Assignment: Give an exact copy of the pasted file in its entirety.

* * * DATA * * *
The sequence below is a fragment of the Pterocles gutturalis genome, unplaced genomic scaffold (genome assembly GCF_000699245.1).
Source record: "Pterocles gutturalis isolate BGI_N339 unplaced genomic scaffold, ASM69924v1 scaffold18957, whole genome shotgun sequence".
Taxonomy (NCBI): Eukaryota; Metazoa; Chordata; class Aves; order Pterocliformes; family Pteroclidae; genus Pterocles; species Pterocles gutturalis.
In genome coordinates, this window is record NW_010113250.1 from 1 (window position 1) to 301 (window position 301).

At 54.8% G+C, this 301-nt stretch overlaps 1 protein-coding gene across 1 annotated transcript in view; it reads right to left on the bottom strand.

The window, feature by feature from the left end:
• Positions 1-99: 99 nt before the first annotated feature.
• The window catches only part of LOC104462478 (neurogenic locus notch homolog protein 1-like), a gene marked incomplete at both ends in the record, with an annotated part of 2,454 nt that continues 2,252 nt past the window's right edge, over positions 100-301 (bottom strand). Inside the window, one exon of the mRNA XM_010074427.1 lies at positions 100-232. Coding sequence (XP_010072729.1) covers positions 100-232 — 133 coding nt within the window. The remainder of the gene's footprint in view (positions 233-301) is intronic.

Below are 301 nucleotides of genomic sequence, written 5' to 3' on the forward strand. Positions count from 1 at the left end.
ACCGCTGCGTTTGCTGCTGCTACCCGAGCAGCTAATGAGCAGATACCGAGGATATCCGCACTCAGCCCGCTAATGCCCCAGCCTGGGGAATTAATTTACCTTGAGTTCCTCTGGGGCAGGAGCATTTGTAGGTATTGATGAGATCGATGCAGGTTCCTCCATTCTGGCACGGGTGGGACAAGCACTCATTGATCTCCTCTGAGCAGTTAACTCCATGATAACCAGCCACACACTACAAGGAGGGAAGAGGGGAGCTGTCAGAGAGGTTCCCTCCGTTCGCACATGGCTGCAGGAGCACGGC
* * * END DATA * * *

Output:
The sequence below is a fragment of the Pterocles gutturalis genome, unplaced genomic scaffold (genome assembly GCF_000699245.1).
Source record: "Pterocles gutturalis isolate BGI_N339 unplaced genomic scaffold, ASM69924v1 scaffold18957, whole genome shotgun sequence".
Taxonomy (NCBI): Eukaryota; Metazoa; Chordata; class Aves; order Pterocliformes; family Pteroclidae; genus Pterocles; species Pterocles gutturalis.
In genome coordinates, this window is record NW_010113250.1 from 1 (window position 1) to 301 (window position 301).

At 54.8% G+C, this 301-nt stretch overlaps 1 protein-coding gene across 1 annotated transcript in view; it reads right to left on the bottom strand.

The window, feature by feature from the left end:
• Positions 1-99: 99 nt before the first annotated feature.
• The window catches only part of LOC104462478 (neurogenic locus notch homolog protein 1-like), a gene marked incomplete at both ends in the record, with an annotated part of 2,454 nt that continues 2,252 nt past the window's right edge, over positions 100-301 (bottom strand). Inside the window, one exon of the mRNA XM_010074427.1 lies at positions 100-232. Coding sequence (XP_010072729.1) covers positions 100-232 — 133 coding nt within the window. The remainder of the gene's footprint in view (positions 233-301) is intronic.

Below are 301 nucleotides of genomic sequence, written 5' to 3' on the forward strand. Positions count from 1 at the left end.
ACCGCTGCGTTTGCTGCTGCTACCCGAGCAGCTAATGAGCAGATACCGAGGATATCCGCACTCAGCCCGCTAATGCCCCAGCCTGGGGAATTAATTTACCTTGAGTTCCTCTGGGGCAGGAGCATTTGTAGGTATTGATGAGATCGATGCAGGTTCCTCCATTCTGGCACGGGTGGGACAAGCACTCATTGATCTCCTCTGAGCAGTTAACTCCATGATAACCAGCCACACACTACAAGGAGGGAAGAGGGGAGCTGTCAGAGAGGTTCCCTCCGTTCGCACATGGCTGCAGGAGCACGGC